Vail Symposium, Vail Valley Art Guild’s art show, lecture series traces the history of Colorado ranching |

Vail Symposium, Vail Valley Art Guild’s art show, lecture series traces the history of Colorado ranching

Show at CMC Vail Valley campus features photos and paintings of 10 Eagle County ranches

On Exhibit at CMC The Vail Valley Art Guild exhibit, “Ranching In Colorado Through History and Art,” is on display at Colorado Mountain College Edwards. A public reception is scheduled for Sept 20 at CMC.

EDWARDS —  Ranchers have practiced sustainability for hundreds of years, before it was trendy.

A photo and art exhibition in Colorado Mountain College’s Edwards campus will give you some idea how.

The Vail Valley Art Guild show features photos and paintings of 10 Eagle County ranches. The exhibit opened Monday as part of the Vail Symposium’s presentation, “Ranching in Colorado Through History and Art.”

Monday’s presentation focused on a time before ski resorts dominated the region, before developers planted “condo seeds” up and down the valley. Speakers ranged from the history of ranching in the West by historian and professor, Dr. Duane Vandenbusche, to local rancher Danny Williams who was raised in Lake Creek, and CMC professor Evan Weatherbie.

“My address was Danny Williams, Edwards, Colorado,” Williams said.

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After a stint in politics, Williams is now a lobbyist for the Colorado Cattlemen’s Association, the country’s oldest livestock association.

Ranches restrict development

“Ranchers stand in the way of development,” Vandenbusche told the crowd.

The only thing that will stop growth is economics. The west is semi-arid and when water becomes so expensive, developers will stop, Vandenbusche said.

Ranches made Eagle County as beautiful it is, Williams said.

“It was beautiful before 1962,” Williams said. “Ranching, mining and timbering made this county what it was.”

Ranchers could not resist selling their land to the people who were planting “condo seeds,” Williams said.

“Those condo seeds really did grow,” Williams said.

Kip Gates, a fifth-generation rancher, spoke to the crowd. His family homesteaded the ranch on Derby Mesa in 1888. They cut nine miles of irrigation ditches to make the ranch work.

Along the I-70 corridor, the Jouflas Ranch in Wolcott was once the country’s fourth-largest sheep operation.

Cattle drives and Colorado

While the legends of cattle drives loom large in America, they were short-lived, only about 23 years from 1865-1888, Vandenbusche said.

The average cattle drive was 3,000 cows, one cowboy for every 300 cows, 30 to 60 horses, one guy running the remuda (the horse herd), two guys on the chuckwagon and one trail boss.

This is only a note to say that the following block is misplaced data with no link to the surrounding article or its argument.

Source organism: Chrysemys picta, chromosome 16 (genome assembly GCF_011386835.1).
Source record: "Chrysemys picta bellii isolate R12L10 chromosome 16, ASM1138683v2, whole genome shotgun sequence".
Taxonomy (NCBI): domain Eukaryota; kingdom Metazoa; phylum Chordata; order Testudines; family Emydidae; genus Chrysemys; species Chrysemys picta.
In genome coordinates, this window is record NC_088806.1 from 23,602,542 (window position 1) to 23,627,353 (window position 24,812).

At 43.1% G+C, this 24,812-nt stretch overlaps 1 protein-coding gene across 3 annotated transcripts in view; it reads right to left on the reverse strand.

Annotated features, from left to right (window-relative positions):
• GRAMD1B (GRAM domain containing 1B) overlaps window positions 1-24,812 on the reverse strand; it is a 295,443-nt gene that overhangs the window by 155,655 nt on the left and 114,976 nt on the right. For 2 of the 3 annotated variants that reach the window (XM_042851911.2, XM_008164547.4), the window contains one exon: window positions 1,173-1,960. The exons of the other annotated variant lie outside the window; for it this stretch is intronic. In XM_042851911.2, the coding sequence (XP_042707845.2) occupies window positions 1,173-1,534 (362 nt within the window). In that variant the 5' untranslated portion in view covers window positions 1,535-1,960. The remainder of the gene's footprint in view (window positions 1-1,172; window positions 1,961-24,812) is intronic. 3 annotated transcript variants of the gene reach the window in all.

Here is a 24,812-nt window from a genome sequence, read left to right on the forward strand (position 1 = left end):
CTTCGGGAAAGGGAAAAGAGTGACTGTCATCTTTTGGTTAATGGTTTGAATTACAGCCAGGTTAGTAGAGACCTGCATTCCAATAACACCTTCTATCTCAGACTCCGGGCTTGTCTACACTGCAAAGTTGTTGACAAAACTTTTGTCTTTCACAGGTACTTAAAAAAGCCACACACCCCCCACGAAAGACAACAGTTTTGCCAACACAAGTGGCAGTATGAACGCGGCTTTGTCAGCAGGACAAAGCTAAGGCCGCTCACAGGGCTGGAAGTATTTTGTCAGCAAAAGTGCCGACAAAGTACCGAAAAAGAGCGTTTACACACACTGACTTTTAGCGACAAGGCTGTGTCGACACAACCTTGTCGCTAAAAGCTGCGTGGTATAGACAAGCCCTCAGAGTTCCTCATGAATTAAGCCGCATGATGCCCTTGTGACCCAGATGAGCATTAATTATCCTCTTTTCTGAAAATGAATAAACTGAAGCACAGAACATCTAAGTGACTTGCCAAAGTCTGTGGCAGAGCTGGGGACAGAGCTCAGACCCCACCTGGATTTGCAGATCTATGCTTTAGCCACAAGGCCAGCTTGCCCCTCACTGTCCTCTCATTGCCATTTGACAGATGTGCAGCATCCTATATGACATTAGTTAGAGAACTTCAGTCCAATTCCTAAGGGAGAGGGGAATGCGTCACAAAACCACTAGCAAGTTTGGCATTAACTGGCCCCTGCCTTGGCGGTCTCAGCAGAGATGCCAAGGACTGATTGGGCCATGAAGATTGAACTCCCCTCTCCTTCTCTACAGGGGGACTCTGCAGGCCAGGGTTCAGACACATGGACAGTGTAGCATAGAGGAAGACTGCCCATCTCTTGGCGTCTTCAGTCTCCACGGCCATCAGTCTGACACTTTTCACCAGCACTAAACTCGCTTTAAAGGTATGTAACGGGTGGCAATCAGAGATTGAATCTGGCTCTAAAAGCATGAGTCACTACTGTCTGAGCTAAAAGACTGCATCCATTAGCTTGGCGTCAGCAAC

“It has been said that all one had to have to be a cowboy was guts and a horse, and if you had guts you could steal a horse,” Vandenbusche said.

Cowboys were paid $30 a month, but you got your room and board. Board was bacon and beans. Room meant sleeping on the prairie, Vandenbusche said.

The expenses were $10,000, including cowboys. At the end of the trail, the profit was $100,000.

“Ranchers made great money supplying beef to mining camps,” Vandenbusche said.

For example, during the gold and silver boom, Leadville was home to 15,000 people.

Vandenbusche said no one ever understood the American West better than John Wesley Powell, who admonished us to care for the land and water.

“There is not plenty more where that came from,” Powell wrote in a pamphlet, “Arid Regions of the American West.”

Eventually, the federal government stepped in. The U.S. Forest Service was formed in 1905 and required ranchers to get permits to graze on most federal land.

In 1934, Vandenbusche said, the Taylor Grazing Act soon became the Bureau of Land Management and took control of land that was not privately owned or with the Forest Service. Farrington Carpenter was the Interior Department’s first grazing director.

Cattlemen and sheepmen wanted the same land, so Carpenter called a meeting. If they didn’t come to the meeting they weren’t getting a grazing permit. They all came. Carpenter alternated the seats around the big circular tables – cattleman, sheepman, cattleman, sheepman … and asked them a question:

“If we don’t decide who gets what grazing land, the federal government will. How many people want the federal government to decide that?”

“No one raised their hand,” Vandenbusche said.

Weather in the West

Like many industries in the American West, weather hammered the cattle industry. In the two winters between 1885 and 1887, 75% of all the cattle in the American West either froze or starved to death. One cowboy observed that you could walk from Ellsworth, Kansas, to Denver — a distance of 400 miles — on the bleaching bones of dead cattle.

Open range closed when homesteaders began stringing barbed wire (“The Devil’s hatband,” Vandenbusche called it). Cattle tend to turn their backs on storms and move with the wind. Barbed wire stopped them. With nowhere to go they stood there and froze to death, Vandenbusche said.

Ranchers once controlled Colorado’s politics. That, along with the state’s population, is shifting. Colorado’s population was 1.7 million in 1962 when Vandenbusche landed in Gunnison and Western Colorado University. Now it’s edging close to 6 million.

Still, the story of the West is, in large part, the story of ranching. Where the West actually is might not be geography as much as poetry.

You have to be romantic about the West. Along with Vandenbusche’s spirited stories, facts and the fictions that weave themselves around those facts, he quoted this from Arthur Chapman: “The hand clasp is a little stronger and the smile dwells a little longer. That’s where the West begins.”

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